Top 10: Best weapons of WWII
Top 10: Best weapons of WWII
In the middle of the 19th century, the gun Gatling was first developed in Chicago and, although in that period it was not automatic, it was becoming a weapon that changed the nature of war forever.
In the First World War, machine guns were used to devastate and were an important contributor to the stalemate and the destruction of an army that could open the battlefield.
In WWI Two weapons were more mobile and adaptable, while submachine weapons provided infantrymen with a much higher power in their immediate vicinity. Tanks and aircraft have been fitted, although the armor plate has improved in these roles, it has become less effective.
Therefore, the machine gun ranged from static tactics of attrition in World War 1 to a fundamental part of the most common mobile tactics in World War 2.
The German MG34 was an efficient and manoeuvrable gun that could be mounted on a bipod or tripod depending upon the situation. It was capable of automatic (up to 900 rpm) and single-round shooting and can be seen as the world’s first general-purpose machine gun.
The MG34 was followed by the MG42 light machine gun, which could fire at 1550 rpm and was lighter, faster and produced in far greater numbers than its predecessor. This was probably the most effective machine gun produced during the war.
3. Bren Light Machine Gun
The British Bren light machine gun (500 rpm) was based on a Czech design and introduced in 1938. Over 30,000 Bren guns were produced by 1940 and they proved to be accurate, reliable and easy to carry. The Bren was supported by a bipod and offered automatic and single-round shooting.
The British Vickers (450-500 rpm) machine guns were, along with American M1919s, the most reliable of the war across all environmental contexts. The Vickers range was a remnant of World War One and models were still being used by the Royal Marines during the 1970s.
Handheld sub-machine guns became integral to urban conflict conducted at close quarters in World War Two.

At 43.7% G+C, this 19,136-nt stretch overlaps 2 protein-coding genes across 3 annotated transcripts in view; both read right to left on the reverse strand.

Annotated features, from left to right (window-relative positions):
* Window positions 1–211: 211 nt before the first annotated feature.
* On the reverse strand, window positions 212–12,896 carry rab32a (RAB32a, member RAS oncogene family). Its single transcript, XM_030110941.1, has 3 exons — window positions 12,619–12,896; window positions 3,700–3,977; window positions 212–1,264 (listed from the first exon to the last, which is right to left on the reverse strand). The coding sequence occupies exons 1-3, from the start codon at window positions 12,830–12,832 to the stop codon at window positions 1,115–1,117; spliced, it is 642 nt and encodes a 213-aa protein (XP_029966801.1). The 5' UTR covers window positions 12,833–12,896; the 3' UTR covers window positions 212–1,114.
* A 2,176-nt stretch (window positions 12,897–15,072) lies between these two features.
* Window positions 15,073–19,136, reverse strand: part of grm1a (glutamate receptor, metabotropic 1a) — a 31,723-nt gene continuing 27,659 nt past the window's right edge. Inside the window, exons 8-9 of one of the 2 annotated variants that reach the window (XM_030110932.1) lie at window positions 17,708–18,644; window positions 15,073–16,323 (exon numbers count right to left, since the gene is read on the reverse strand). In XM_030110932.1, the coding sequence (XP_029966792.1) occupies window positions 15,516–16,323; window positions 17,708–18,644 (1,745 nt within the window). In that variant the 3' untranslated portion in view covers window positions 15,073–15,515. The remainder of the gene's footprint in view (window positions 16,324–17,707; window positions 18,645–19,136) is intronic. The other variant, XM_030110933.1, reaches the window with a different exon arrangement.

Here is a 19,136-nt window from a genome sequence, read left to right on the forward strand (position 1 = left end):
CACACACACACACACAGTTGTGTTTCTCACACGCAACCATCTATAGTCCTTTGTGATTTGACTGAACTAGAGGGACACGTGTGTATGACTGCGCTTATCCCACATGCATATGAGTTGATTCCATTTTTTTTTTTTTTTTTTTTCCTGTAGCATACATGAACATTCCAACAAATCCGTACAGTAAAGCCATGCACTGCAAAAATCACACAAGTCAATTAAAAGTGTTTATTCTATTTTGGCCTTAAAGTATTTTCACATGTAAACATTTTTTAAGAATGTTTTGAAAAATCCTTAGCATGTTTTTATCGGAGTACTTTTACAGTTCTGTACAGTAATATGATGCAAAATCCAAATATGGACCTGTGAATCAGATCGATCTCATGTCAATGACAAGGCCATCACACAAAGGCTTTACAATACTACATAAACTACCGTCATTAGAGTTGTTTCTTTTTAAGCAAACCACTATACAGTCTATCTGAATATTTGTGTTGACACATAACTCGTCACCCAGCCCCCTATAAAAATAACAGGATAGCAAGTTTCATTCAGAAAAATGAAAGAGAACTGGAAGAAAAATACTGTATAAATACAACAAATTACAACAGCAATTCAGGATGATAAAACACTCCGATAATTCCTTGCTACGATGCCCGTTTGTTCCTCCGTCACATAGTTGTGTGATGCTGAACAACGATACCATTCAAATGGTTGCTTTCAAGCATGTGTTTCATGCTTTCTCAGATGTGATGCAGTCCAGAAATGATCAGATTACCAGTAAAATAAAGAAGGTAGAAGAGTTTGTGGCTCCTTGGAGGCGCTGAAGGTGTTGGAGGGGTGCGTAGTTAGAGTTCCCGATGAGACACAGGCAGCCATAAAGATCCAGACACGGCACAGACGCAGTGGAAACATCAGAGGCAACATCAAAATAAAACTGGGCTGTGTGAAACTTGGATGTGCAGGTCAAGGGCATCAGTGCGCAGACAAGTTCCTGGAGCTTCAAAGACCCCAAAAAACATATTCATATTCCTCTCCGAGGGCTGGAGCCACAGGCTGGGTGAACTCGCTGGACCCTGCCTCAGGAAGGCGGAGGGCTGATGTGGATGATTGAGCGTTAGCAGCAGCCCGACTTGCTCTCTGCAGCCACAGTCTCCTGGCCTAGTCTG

True sub-machine guns were brought to prominence by the Germans in 1918 with the MP18, which was later developed into the MP34 and the Americans introduced the Thompson soon after. Arriving after the end of World War One, Thompsons were used by the police from 1921. Ironically, the ‘Tommy Gun’ then became synonymous with gangsters in the USA. In the earlier part of the war, the Thompson (700 rpm) was the only sub-machine gun available to British and American troops, with simplified design allowing mass production. Thompsons also proved to be ideal weapons for the British commando units newly assembled in 1940.
6. Sten Gun
In the longer term, the Thompson was too expensive to import in sufficient numbers for the British, who designed their own sub-machine gun. The Sten (550 rpm) was crude and susceptible to fracture if dropped, but cheap and efficient. Over 2,000,000 were produced from 1942 and they also proved to be a key weapon for resistance fighters across Europe. A silencer-equipped version was also developed and used by commando and airborne forces.
7. Beretta 1938
The Italian Beretta 1938 (600 rpm) sub-machine guns are similarly iconic to the American Thompsons. Although factory produced, a great deal of attention to detail was afforded to their assembly and their ergonomic handling, reliability and attractive finish made them prized possession.
The German MP38 was revolutionary in that it marked the birth of mass production in sub-machine guns. In stark contrast to the Berettas, plastic replaced wood and simple die-cast and sheet-stamping production were followed by basic finishing. The MP38 was soon developed into the MP40 (500 rpm), in which guise it was produced in great numbers using local sub-assemblies and central workshops.
The Soviet PPSh-41 (900 rpm) was essential to the Red Army and crucial to driving the Germans back from Stalingrad during and after that fateful battle. Following a typical Soviet approach, this gun was simply designed to facilitate mass production and over 5,000,000 were produced from 1942. They were used to equip entire battalions and were ideally suited to the close urban conflict for which they were required.
The German MP43, renamed by Hitler in 1944 as the StG44, was developed to combine the accuracy of a rifle with the power of a machine gun and was the world’s first assault rifle. This meant it could be used both at a distance and close range and variations on this model such as the AK47 became ubiquitous in the warfare of future decades.